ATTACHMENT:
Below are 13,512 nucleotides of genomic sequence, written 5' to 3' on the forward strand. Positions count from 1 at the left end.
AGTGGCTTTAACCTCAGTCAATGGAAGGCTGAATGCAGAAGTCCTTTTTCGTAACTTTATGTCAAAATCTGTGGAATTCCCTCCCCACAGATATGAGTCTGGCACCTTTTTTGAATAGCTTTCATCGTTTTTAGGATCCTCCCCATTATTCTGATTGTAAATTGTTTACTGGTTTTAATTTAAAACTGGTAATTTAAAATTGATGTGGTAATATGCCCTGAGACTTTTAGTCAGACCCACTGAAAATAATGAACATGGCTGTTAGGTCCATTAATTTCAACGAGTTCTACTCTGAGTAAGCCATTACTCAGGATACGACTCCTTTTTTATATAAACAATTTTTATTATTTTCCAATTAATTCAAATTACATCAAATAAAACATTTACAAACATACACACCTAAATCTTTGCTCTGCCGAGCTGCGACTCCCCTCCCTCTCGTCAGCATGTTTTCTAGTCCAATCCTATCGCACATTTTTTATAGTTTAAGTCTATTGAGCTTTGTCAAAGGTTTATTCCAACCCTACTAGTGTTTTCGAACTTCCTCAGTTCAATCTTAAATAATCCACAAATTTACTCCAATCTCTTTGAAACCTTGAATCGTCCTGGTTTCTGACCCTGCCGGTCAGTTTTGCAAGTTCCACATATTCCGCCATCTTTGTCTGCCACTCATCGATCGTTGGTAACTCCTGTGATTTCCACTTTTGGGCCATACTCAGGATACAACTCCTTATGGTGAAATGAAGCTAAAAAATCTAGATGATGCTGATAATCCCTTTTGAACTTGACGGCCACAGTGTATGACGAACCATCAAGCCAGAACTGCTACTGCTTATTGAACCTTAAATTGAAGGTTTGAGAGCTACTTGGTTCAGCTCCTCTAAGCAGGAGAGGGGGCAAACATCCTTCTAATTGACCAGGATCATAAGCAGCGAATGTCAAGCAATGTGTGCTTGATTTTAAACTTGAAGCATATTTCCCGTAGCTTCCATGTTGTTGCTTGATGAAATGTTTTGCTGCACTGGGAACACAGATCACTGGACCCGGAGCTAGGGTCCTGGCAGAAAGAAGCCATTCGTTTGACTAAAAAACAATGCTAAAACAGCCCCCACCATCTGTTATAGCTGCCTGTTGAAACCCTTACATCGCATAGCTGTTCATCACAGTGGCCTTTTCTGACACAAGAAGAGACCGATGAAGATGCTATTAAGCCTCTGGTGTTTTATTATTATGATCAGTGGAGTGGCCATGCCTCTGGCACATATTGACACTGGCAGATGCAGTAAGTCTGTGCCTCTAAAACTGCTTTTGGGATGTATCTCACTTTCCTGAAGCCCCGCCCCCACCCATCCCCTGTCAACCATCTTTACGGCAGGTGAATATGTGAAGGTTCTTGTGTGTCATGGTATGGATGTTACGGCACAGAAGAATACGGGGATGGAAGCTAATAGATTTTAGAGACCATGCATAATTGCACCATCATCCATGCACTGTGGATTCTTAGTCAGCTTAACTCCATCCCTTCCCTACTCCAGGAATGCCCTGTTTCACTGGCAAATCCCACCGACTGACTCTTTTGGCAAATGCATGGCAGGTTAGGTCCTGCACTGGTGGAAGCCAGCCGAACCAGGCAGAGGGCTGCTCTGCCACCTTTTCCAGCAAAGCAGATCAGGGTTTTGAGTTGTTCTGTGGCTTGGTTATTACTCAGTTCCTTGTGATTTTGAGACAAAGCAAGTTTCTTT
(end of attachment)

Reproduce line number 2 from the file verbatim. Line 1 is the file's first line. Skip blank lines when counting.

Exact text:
AGTGGCTTTAACCTCAGTCAATGGAAGGCTGAATGCAGAAGTCCTTTTTCGTAACTTTATGTCAAAATCTGTGGAATTCCCTCCCCACAGATATGAGTCTGGCACCTTTTTTGAATAGCTTTCATCGTTTTTAGGATCCTCCCCATTATTCTGATTGTAAATTGTTTACTGGTTTTAATTTAAAACTGGTAATTTAAAATTGATGTGGTAATATGCCCTGAGACTTTTAGTCAGACCCACTGAAAATAATGAACATGGCTGTTAGGTCCATTAATTTCAACGAGTTCTACTCTGAGTAAGCCATTACTCAGGATACGACTCCTTTTTTATATAAACAATTTTTATTATTTTCCAATTAATTCAAATTACATCAAATAAAACATTTACAAACATACACACCTAAATCTTTGCTCTGCCGAGCTGCGACTCCCCTCCCTCTCGTCAGCATGTTTTCTAGTCCAATCCTATCGCACATTTTTTATAGTTTAAGTCTATTGAGCTTTGTCAAAGGTTTATTCCAACCCTACTAGTGTTTTCGAACTTCCTCAGTTCAATCTTAAATAATCCACAAATTTACTCCAATCTCTTTGAAACCTTGAATCGTCCTGGTTTCTGACCCTGCCGGTCAGTTTTGCAAGTTCCACATATTCCGCCATCTTTGTCTGCCACTCATCGATCGTTGGTAACTCCTGTGATTTCCACTTTTGGGCCATACTCAGGATACAACTCCTTATGGTGAAATGAAGCTAAAAAATCTAGATGATGCTGATAATCCCTTTTGAACTTGACGGCCACAGTGTATGACGAACCATCAAGCCAGAACTGCTACTGCTTATTGAACCTTAAATTGAAGGTTTGAGAGCTACTTGGTTCAGCTCCTCTAAGCAGGAGAGGGGGCAAACATCCTTCTAATTGACCAGGATCATAAGCAGCGAATGTCAAGCAATGTGTGCTTGATTTTAAACTTGAAGCATATTTCCCGTAGCTTCCATGTTGTTGCTTGATGAAATGTTTTGCTGCACTGGGAACACAGATCACTGGACCCGGAGCTAGGGTCCTGGCAGAAAGAAGCCATTCGTTTGACTAAAAAACAATGCTAAAACAGCCCCCACCATCTGTTATAGCTGCCTGTTGAAACCCTTACATCGCATAGCTGTTCATCACAGTGGCCTTTTCTGACACAAGAAGAGACCGATGAAGATGCTATTAAGCCTCTGGTGTTTTATTATTATGATCAGTGGAGTGGCCATGCCTCTGGCACATATTGACACTGGCAGATGCAGTAAGTCTGTGCCTCTAAAACTGCTTTTGGGATGTATCTCACTTTCCTGAAGCCCCGCCCCCACCCATCCCCTGTCAACCATCTTTACGGCAGGTGAATATGTGAAGGTTCTTGTGTGTCATGGTATGGATGTTACGGCACAGAAGAATACGGGGATGGAAGCTAATAGATTTTAGAGACCATGCATAATTGCACCATCATCCATGCACTGTGGATTCTTAGTCAGCTTAACTCCATCCCTTCCCTACTCCAGGAATGCCCTGTTTCACTGGCAAATCCCACCGACTGACTCTTTTGGCAAATGCATGGCAGGTTAGGTCCTGCACTGGTGGAAGCCAGCCGAACCAGGCAGAGGGCTGCTCTGCCACCTTTTCCAGCAAAGCAGATCAGGGTTTTGAGTTGTTCTGTGGCTTGGTTATTACTCAGTTCCTTGTGATTTTGAGACAAAGCAAGTTTCTTT